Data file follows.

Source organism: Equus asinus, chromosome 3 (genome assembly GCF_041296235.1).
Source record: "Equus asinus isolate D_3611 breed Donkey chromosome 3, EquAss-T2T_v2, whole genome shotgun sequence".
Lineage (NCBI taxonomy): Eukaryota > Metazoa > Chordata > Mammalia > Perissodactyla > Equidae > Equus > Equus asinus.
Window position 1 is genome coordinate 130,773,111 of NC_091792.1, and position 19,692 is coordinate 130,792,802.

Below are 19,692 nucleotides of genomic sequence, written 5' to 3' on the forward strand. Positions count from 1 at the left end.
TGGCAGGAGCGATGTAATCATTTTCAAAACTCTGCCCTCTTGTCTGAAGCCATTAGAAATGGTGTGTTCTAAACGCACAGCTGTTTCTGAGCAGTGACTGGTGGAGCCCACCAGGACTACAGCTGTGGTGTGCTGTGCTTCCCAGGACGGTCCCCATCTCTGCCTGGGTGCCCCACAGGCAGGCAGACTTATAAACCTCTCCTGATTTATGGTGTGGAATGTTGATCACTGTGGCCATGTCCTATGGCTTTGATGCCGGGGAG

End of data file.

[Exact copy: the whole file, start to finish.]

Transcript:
Source organism: Equus asinus, chromosome 3 (genome assembly GCF_041296235.1).
Source record: "Equus asinus isolate D_3611 breed Donkey chromosome 3, EquAss-T2T_v2, whole genome shotgun sequence".
Lineage (NCBI taxonomy): Eukaryota > Metazoa > Chordata > Mammalia > Perissodactyla > Equidae > Equus > Equus asinus.
Window position 1 is genome coordinate 130,773,111 of NC_091792.1, and position 19,692 is coordinate 130,792,802.

Below are 19,692 nucleotides of genomic sequence, written 5' to 3' on the forward strand. Positions count from 1 at the left end.
TGGCAGGAGCGATGTAATCATTTTCAAAACTCTGCCCTCTTGTCTGAAGCCATTAGAAATGGTGTGTTCTAAACGCACAGCTGTTTCTGAGCAGTGACTGGTGGAGCCCACCAGGACTACAGCTGTGGTGTGCTGTGCTTCCCAGGACGGTCCCCATCTCTGCCTGGGTGCCCCACAGGCAGGCAGACTTATAAACCTCTCCTGATTTATGGTGTGGAATGTTGATCACTGTGGCCATGTCCTATGGCTTTGATGCCGGGGAG